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Training Tips: Triathlon is a Team Sport

27 Oct 2015
by Philip Hauserman 

By Philip Hauserman 

After seven seasons of swimming, biking, and running, I’ve come to realize that triathlon truly is a team sport

Team sport? What? No, you didn’t miss the newest announcement from USAT or ITU. Triathlon is still an individual sport. But there is a lot more that goes on behind the scenes.  

2015 was a great season for me. I PRed every distance I raced, including two big A races – Chattanooga 70.3 and Ironman Chattanooga. Neither build up was without its challenges, but the last big training block before Ironman number four packed the biggest challenge of all – injury. Training had been going great. I was hitting all my key workouts, my body was responding better than ever to the increased workload, and my mind was in the right place.

Riding a jet ski six weeks before your big race is probably not the smartest idea in the world – especially if you have a history of back problems. After two hours of zooming all over the lake, I couldn’t stand up. My back was completely locked up. I basically looked like Ms. Potts (you know, the teapot in Beauty and the Beast) with my right arm on my right hip and my left arm out to the side to maintain balance. The resulting 11-day layoff helped put things into perspective.


Mrs. Pots from Beauty and the Beast. And what I looked like in mid-August. 

I realized something that almost all triathletes inherently know but sometimes forget to take the time to fully appreciate: we get to train, race, and enjoy this lifestyle because of the team of people around us. And most of these folks care more about our safety and enjoyment of sport than they do about the time
on our Garmin.

In my experience, here are six team members that every athlete training for an endurance event should always have in their corner:

1) Family – Training for long distance races is not possible without the support of your family. I’m still
learning how to balance being the best husband and father I can be while still doing the things I enjoy, but I can tell you that having a spouse who supports you makes it that much easier. As I’m sure my wife will agree, waking up at 3:30 am on race day to carry a bike pump, equipment, and various pieces of
clothing (not to mention watching Emma for the better part of an entire day) is nothing compared to sacrificing eight months’ worth of her Saturday mornings so I can go ride my bike. And I’m fairly certain that my parents had much better things to do than babysit so I could get in a midweek swim.

2) Local bike shop – If you’re like me, you have no idea how to fix a bike without making the problem worse. But even if you’re MacGyver with an allen wrench, you will always need the expertise of a reliable bike shop. From bike fit to tune up, Matt and his team at Podium Multisport are always there to make sure everything is dialed in and running smooth.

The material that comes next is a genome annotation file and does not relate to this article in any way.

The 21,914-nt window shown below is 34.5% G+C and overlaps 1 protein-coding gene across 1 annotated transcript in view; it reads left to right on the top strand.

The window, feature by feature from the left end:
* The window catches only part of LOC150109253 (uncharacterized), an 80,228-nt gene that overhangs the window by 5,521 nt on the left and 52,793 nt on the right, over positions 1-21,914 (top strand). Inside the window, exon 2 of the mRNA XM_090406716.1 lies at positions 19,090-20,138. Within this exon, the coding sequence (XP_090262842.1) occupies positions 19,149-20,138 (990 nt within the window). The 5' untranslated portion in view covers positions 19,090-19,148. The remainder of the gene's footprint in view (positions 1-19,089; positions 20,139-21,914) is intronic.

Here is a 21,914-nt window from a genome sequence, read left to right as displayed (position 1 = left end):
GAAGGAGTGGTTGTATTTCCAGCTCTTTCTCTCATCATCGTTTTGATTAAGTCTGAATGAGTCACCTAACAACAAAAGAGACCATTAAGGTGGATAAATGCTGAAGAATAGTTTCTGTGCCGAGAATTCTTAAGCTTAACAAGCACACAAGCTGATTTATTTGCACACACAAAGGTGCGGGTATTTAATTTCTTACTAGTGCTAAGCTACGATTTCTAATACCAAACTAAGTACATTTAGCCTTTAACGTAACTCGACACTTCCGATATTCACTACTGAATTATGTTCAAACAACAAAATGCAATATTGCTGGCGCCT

3) Friends and teammates – Triathlon is a fun sport. But it can also be a lonely sport. Trust me, being on a team or just having a group of friends to train with or talk to makes swimming, biking, and running
that much more fun! My teammates at Podium Multisport helped me mentally just as much as they did physically this year. 

Team Podium at the start of Ironman Chattanooga

4) Coach – Many triathletes I know benefit from having a coach lay out their training plan from day one. There is absolutely a benefit to having your entire week’s workouts emailed to you Sunday evening. That would sure save me a lot of time! Coaches know when to push and when to pull back. They know that junk miles don’t do anything but get you hurt, which is something this self-coached athlete has learned from trial and error and the occasional kick in the ass from his wife.

5) Physical Therapist – We all get aches and pains, but some are harder to get rid of than others. This past year I worked very closely with Kate Edwards of Precision Performance to address and prevent injuries that commonly result from overuse, muscle imbalances, or improper technique – as well as injuries inflicted by jet skis.

6) Massage Therapist – In addition to working full time jobs, taking care of our families, and managing all of our other responsibilities, long training hours beat up our bodies on a weekly basis. I didn’t start going to Corey Dobyns at Core Balance and Wellness until after I turned into Ms. Potts, but I am now a firm believer in regular massage. Corey literally worked the spasms out of my back, the soreness out of
my legs, and the injury anxiety out of my mind.  

So yes, while I was the only person wearing bib number 1718 on race day, I had an entire team of people wearing it with me.

 Me with my wife, Ashley, and daughter, Emma

Who’s on your team?

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